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Maria Callas in Manon Lescaut

Puccini’s Manon Lescaut is one of several operas that Callas recorded but never performed on stage. (The others are Puccini’s La bohème, Bizet’s Carmen, and Leoncavallo’s I pagliacci.)

Today’s rendition of “Sola, perduta, abbandonata” comes not from her complete Manon Lescaut (1957) but from her 1954 Puccini recital under Tullio Serafin. She also taught the aria at Juilliard and sang it frequently in 1974, during her “farewell” tour.

John Ardoin underscored the simplicity and understatement that Callas brought to this aria: “Rather than a voice racked with desperation, hers is colored with tired resignation. This is a Manon who has faced and accepted her death. This idea is reinforced later by the sense of release with which Callas frames ‘Terra di pace mi sembrava questa.’”

When I received EMI’s latest Callas compilation, The Callas Effect, I noticed immediately that this aria closes the set. In artistic terms, it is an odd choice: Puccini was not especially close to Callas’s heart, Manon Lescaut was not important in her career, and many sopranos have sung this music at least as well as she. (I am especially fond of Mirella Freni in the rôle.)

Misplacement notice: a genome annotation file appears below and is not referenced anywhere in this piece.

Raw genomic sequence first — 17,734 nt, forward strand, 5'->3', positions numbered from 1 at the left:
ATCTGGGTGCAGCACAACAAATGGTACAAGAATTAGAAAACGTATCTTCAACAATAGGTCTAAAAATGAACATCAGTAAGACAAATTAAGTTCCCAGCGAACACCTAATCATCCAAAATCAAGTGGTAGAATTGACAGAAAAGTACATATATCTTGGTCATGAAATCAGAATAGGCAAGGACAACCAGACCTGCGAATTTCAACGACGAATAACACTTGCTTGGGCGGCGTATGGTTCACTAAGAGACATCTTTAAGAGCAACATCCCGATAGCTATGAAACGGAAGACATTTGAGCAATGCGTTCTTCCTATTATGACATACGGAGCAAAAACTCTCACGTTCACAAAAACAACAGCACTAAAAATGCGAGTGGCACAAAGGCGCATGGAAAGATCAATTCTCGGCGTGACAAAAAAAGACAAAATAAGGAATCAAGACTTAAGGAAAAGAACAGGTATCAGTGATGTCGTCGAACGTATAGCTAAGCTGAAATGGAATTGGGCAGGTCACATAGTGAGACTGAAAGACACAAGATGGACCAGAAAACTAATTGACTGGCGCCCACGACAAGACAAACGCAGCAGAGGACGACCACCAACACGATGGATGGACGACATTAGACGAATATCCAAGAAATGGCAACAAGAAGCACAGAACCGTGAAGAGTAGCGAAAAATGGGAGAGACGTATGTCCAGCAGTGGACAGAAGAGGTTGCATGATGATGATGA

If, however, one is determined to depict Callas as a pathetic mess at the end of her life, then I suppose it is the ideal choice. (Sigh!)

Hear Maria Callas in other music by Puccini here and in the blog archives.

Bon week-end à tous !

Happy Valentine’s Day

Happy Valentine’s Day! Today’s selection is “O mio babbino caro” from Puccini’s Gianni Schicchi, recorded in Paris in 1965.

There are so few arias about love-with-a-happy-ending, and even fewer of them sung by Maria Callas!

I have been busy. Fingers crossed, hoping the sites don’t go down again, I created a pop playlist for Valentine’s Day, wrote a profile of the extraordinary jazz singer Cyrille Aimée, reviewed You, My Mother for Time Out New York, and reviewed Aida at the Metropolitan Opera for The Classical Review.